A man can divorce his wife without much problem, but it's a challenge for a woman to divorce her husband, even though she has this right in the Koran. In Egypt, a woman has only been legally allowed to divorce her husband for about five years. However, he'll get custody of the children, and their home, and she has virtually no power to change it.
It was quite hot! While I was there, it was around 90°F every day. It did, however, get chilly at night-- into the 70°s, which is enough of a change that it made it seem quite cold. Egypt has a short rainy season in November and December (the beginning of the short winter), and it may rain once or twice the rest of the year. In the desert, it doesn't rain at all.
Prices are much lower than in Western (strange term, since Egypt is in the same time zone as Europe) countries. However, this corresponds to much lower wages. Museums meant for Westerners seem reasonably priced, but when you think that a museum ticket could buy ten koshri dinners, that puts it into perspective. There was recently a scandal because bread prices tripled: what seems a pittance by European/American standards became unreachable for poor Egyptians.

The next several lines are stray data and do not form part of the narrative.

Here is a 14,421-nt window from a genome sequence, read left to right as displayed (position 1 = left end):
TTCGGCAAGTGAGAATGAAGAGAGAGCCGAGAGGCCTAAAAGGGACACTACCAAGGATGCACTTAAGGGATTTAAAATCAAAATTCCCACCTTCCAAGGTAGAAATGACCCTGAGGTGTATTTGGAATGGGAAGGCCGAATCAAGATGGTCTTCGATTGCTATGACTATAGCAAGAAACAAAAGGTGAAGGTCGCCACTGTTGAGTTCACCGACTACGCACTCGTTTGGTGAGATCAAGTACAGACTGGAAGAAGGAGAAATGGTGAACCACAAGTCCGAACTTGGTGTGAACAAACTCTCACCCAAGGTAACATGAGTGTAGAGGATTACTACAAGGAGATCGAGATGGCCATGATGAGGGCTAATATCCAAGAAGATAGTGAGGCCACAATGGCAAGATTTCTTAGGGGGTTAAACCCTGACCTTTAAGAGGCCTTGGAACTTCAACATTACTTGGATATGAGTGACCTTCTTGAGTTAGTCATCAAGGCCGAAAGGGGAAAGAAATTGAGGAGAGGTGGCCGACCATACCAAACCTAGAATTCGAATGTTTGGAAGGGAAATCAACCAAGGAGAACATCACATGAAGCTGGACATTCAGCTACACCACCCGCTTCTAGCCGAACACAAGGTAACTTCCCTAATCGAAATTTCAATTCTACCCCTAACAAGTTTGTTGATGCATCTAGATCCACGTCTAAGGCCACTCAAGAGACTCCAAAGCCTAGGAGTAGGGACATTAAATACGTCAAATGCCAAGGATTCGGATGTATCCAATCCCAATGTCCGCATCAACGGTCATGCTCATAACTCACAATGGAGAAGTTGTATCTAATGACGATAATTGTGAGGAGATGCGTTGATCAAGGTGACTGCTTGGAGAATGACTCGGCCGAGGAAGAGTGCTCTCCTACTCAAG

The day I arrived in Egypt, the New York Times came out with an article about how noisy Cairo is. And every bit of it is true: people really do yell to talk to each other, from a mixture of speaking over the noise and having poorer hearing. Cars really do honk all the time and the call to prayer really is deafening. The normal volume of life in Cairo is like standing fifteen feet away from a freight train... all the time.
Traffic and Horns:
Traffic is fascinating and terrifying. Lane markers, if present, are ignored. A four lane street easily fits six cars across. Even at moderately high speeds, traffic is close to bumper-to-bumper. There seems to be no rule about who gets the right of way: taxis, private cars, buses, bikes, carts pulled by donkeys or horses, and pedestrians all fill the streets and fight to get to their destination. There are few crosswalks, so people dash across the street whenever they see an opportunity.